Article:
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Old 05-16-2006, 12:39 AM   #1
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Smoking Meat...How many use foil?

Hi, When my brother found out I was smoking meats, he reminded me to make sure to wrap the meat in foil for a couple of hours during the cooking process. When I search on the net, half the links mention foil, the other half don't.

Just wondering, how many of you out there wrap your meat in foil? Any kind of meat...

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Old 05-16-2006, 08:40 AM   #2
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I use foil when I smoke a pork butt. I cheat, and cook the pork half the time, about 4 - 5 hours, in the smoker uncovered. Then, I wrap the pork in plastic wrap, then in foil, and finish it for another 4 hours in a 250 degree F oven.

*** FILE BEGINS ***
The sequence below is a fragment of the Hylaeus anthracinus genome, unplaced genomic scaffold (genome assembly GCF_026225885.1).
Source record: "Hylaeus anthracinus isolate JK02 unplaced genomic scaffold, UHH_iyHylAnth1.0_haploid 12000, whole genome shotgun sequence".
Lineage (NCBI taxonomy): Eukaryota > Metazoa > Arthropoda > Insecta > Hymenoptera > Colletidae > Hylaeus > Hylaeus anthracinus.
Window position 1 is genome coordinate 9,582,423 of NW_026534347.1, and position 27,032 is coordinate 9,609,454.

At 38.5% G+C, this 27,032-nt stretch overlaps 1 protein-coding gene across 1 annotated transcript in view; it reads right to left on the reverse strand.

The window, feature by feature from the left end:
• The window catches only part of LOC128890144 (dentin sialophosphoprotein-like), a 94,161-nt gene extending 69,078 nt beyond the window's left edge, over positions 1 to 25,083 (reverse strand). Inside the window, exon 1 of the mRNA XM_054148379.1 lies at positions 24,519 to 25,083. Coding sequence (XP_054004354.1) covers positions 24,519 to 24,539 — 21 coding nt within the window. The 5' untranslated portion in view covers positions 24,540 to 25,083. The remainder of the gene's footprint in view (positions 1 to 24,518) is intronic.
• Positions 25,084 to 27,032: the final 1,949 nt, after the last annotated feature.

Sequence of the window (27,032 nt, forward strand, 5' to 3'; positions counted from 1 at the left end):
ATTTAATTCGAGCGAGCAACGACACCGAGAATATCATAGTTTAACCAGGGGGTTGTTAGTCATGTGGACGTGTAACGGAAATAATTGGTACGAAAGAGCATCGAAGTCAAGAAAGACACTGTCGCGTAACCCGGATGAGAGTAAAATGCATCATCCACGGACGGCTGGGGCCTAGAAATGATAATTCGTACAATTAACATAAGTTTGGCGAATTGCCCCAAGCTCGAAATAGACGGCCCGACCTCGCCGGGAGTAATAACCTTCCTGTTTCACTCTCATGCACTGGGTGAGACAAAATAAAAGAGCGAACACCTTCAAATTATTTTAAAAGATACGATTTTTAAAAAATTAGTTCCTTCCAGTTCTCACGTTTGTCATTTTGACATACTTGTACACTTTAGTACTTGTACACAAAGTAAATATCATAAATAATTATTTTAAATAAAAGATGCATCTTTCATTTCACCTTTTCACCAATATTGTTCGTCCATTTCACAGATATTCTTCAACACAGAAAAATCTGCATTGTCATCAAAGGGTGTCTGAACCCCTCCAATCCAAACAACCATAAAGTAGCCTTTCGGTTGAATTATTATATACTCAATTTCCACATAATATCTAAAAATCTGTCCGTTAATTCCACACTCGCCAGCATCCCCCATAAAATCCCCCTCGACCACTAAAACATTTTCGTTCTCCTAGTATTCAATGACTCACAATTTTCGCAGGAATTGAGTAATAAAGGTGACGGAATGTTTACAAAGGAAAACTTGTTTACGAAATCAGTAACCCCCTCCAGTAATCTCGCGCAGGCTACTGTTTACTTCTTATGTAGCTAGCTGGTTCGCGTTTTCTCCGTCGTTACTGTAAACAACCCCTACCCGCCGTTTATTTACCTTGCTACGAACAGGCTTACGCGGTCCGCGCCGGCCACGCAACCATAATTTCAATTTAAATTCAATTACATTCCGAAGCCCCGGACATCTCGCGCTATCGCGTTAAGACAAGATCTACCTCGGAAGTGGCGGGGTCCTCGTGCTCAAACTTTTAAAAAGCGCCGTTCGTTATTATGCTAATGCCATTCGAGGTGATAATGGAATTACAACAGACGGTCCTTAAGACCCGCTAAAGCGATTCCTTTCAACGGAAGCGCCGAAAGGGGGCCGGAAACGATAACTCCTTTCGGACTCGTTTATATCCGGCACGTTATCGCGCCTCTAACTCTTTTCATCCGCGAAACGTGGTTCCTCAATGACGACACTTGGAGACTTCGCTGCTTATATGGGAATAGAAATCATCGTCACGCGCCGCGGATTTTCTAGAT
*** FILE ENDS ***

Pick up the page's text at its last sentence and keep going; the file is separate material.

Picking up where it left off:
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Old 05-16-2006, 04:36 PM   #3
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Quote:
Originally Posted by AllenMI
I use foil when I smoke a pork butt. I cheat, and cook the pork half the time, about 4 - 5 hours, in the smoker uncovered. Then, I wrap the pork in plastic wrap, then in foil, and finish it for another 4 hours in a 250 degree F oven.
Gasp! Heritic. You are steaming that smoke butt. That is not barbecue. What are you thinking! I'm going to find Rainee (who hasn't posted in a while now), and send her over with a very long pair of tongs (all the better to pinch with), and a mop-sauce soaked mop (to wash behind your ears with).